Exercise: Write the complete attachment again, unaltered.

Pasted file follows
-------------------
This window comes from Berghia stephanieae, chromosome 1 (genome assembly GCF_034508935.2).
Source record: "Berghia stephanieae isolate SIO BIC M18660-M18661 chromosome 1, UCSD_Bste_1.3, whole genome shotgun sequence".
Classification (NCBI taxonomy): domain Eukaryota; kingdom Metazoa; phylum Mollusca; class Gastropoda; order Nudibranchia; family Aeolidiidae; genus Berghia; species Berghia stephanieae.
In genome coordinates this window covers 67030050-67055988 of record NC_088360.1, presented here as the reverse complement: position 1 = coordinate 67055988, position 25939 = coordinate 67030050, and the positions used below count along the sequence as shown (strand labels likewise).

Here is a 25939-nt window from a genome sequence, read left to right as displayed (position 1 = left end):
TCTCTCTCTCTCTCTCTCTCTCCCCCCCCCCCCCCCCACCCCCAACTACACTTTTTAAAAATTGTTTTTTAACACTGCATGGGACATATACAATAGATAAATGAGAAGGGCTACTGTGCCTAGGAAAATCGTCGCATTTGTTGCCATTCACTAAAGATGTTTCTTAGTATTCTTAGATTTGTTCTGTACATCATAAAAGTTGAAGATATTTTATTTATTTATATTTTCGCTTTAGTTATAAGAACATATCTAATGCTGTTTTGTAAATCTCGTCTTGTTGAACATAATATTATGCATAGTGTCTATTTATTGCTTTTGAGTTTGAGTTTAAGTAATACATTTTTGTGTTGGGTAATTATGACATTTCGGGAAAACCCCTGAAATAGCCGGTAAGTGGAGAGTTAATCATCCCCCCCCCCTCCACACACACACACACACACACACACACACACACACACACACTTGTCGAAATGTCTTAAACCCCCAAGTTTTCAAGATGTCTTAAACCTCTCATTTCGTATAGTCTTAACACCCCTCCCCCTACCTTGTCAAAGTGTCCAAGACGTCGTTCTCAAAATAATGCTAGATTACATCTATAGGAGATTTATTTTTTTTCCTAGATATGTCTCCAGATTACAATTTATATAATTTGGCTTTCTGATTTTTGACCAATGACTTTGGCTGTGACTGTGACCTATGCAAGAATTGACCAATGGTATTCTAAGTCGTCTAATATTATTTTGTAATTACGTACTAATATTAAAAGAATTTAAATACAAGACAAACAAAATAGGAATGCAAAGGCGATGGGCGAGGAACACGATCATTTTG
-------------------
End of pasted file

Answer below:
This window comes from Berghia stephanieae, chromosome 1 (genome assembly GCF_034508935.2).
Source record: "Berghia stephanieae isolate SIO BIC M18660-M18661 chromosome 1, UCSD_Bste_1.3, whole genome shotgun sequence".
Classification (NCBI taxonomy): domain Eukaryota; kingdom Metazoa; phylum Mollusca; class Gastropoda; order Nudibranchia; family Aeolidiidae; genus Berghia; species Berghia stephanieae.
In genome coordinates this window covers 67030050-67055988 of record NC_088360.1, presented here as the reverse complement: position 1 = coordinate 67055988, position 25939 = coordinate 67030050, and the positions used below count along the sequence as shown (strand labels likewise).

Here is a 25939-nt window from a genome sequence, read left to right as displayed (position 1 = left end):
TCTCTCTCTCTCTCTCTCTCTCCCCCCCCCCCCCCCCACCCCCAACTACACTTTTTAAAAATTGTTTTTTAACACTGCATGGGACATATACAATAGATAAATGAGAAGGGCTACTGTGCCTAGGAAAATCGTCGCATTTGTTGCCATTCACTAAAGATGTTTCTTAGTATTCTTAGATTTGTTCTGTACATCATAAAAGTTGAAGATATTTTATTTATTTATATTTTCGCTTTAGTTATAAGAACATATCTAATGCTGTTTTGTAAATCTCGTCTTGTTGAACATAATATTATGCATAGTGTCTATTTATTGCTTTTGAGTTTGAGTTTAAGTAATACATTTTTGTGTTGGGTAATTATGACATTTCGGGAAAACCCCTGAAATAGCCGGTAAGTGGAGAGTTAATCATCCCCCCCCCCTCCACACACACACACACACACACACACACACACACACACACACTTGTCGAAATGTCTTAAACCCCCAAGTTTTCAAGATGTCTTAAACCTCTCATTTCGTATAGTCTTAACACCCCTCCCCCTACCTTGTCAAAGTGTCCAAGACGTCGTTCTCAAAATAATGCTAGATTACATCTATAGGAGATTTATTTTTTTTCCTAGATATGTCTCCAGATTACAATTTATATAATTTGGCTTTCTGATTTTTGACCAATGACTTTGGCTGTGACTGTGACCTATGCAAGAATTGACCAATGGTATTCTAAGTCGTCTAATATTATTTTGTAATTACGTACTAATATTAAAAGAATTTAAATACAAGACAAACAAAATAGGAATGCAAAGGCGATGGGCGAGGAACACGATCATTTTG